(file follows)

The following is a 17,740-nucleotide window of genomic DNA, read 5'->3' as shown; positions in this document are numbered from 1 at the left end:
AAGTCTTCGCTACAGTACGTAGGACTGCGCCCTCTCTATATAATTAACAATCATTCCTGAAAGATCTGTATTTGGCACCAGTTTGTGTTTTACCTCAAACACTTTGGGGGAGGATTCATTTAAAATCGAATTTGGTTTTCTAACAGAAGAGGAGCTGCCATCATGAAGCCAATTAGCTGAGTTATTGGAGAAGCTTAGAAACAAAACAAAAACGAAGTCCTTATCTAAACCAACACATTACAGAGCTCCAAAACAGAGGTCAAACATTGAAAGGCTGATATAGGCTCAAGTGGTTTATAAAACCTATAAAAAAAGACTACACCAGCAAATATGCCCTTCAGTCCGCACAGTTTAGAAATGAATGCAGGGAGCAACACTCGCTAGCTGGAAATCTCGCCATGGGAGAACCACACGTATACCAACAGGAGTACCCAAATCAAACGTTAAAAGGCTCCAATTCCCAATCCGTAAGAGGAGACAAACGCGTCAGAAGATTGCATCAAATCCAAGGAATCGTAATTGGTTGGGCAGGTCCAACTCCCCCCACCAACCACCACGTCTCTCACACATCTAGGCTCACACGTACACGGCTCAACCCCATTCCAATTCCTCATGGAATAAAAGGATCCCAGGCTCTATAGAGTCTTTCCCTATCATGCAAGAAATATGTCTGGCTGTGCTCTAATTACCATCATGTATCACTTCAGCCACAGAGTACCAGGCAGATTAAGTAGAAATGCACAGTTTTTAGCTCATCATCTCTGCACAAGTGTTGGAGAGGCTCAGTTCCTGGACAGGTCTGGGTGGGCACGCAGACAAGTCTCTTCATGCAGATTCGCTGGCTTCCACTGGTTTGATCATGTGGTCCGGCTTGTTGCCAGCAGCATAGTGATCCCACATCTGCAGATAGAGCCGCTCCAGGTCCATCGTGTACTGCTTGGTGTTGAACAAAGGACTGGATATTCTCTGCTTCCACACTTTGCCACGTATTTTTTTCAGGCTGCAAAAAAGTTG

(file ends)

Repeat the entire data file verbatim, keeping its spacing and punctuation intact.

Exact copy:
The following is a 17,740-nucleotide window of genomic DNA, read 5'->3' as shown; positions in this document are numbered from 1 at the left end:
AAGTCTTCGCTACAGTACGTAGGACTGCGCCCTCTCTATATAATTAACAATCATTCCTGAAAGATCTGTATTTGGCACCAGTTTGTGTTTTACCTCAAACACTTTGGGGGAGGATTCATTTAAAATCGAATTTGGTTTTCTAACAGAAGAGGAGCTGCCATCATGAAGCCAATTAGCTGAGTTATTGGAGAAGCTTAGAAACAAAACAAAAACGAAGTCCTTATCTAAACCAACACATTACAGAGCTCCAAAACAGAGGTCAAACATTGAAAGGCTGATATAGGCTCAAGTGGTTTATAAAACCTATAAAAAAAGACTACACCAGCAAATATGCCCTTCAGTCCGCACAGTTTAGAAATGAATGCAGGGAGCAACACTCGCTAGCTGGAAATCTCGCCATGGGAGAACCACACGTATACCAACAGGAGTACCCAAATCAAACGTTAAAAGGCTCCAATTCCCAATCCGTAAGAGGAGACAAACGCGTCAGAAGATTGCATCAAATCCAAGGAATCGTAATTGGTTGGGCAGGTCCAACTCCCCCCACCAACCACCACGTCTCTCACACATCTAGGCTCACACGTACACGGCTCAACCCCATTCCAATTCCTCATGGAATAAAAGGATCCCAGGCTCTATAGAGTCTTTCCCTATCATGCAAGAAATATGTCTGGCTGTGCTCTAATTACCATCATGTATCACTTCAGCCACAGAGTACCAGGCAGATTAAGTAGAAATGCACAGTTTTTAGCTCATCATCTCTGCACAAGTGTTGGAGAGGCTCAGTTCCTGGACAGGTCTGGGTGGGCACGCAGACAAGTCTCTTCATGCAGATTCGCTGGCTTCCACTGGTTTGATCATGTGGTCCGGCTTGTTGCCAGCAGCATAGTGATCCCACATCTGCAGATAGAGCCGCTCCAGGTCCATCGTGTACTGCTTGGTGTTGAACAAAGGACTGGATATTCTCTGCTTCCACACTTTGCCACGTATTTTTTTCAGGCTGCAAAAAAGTTG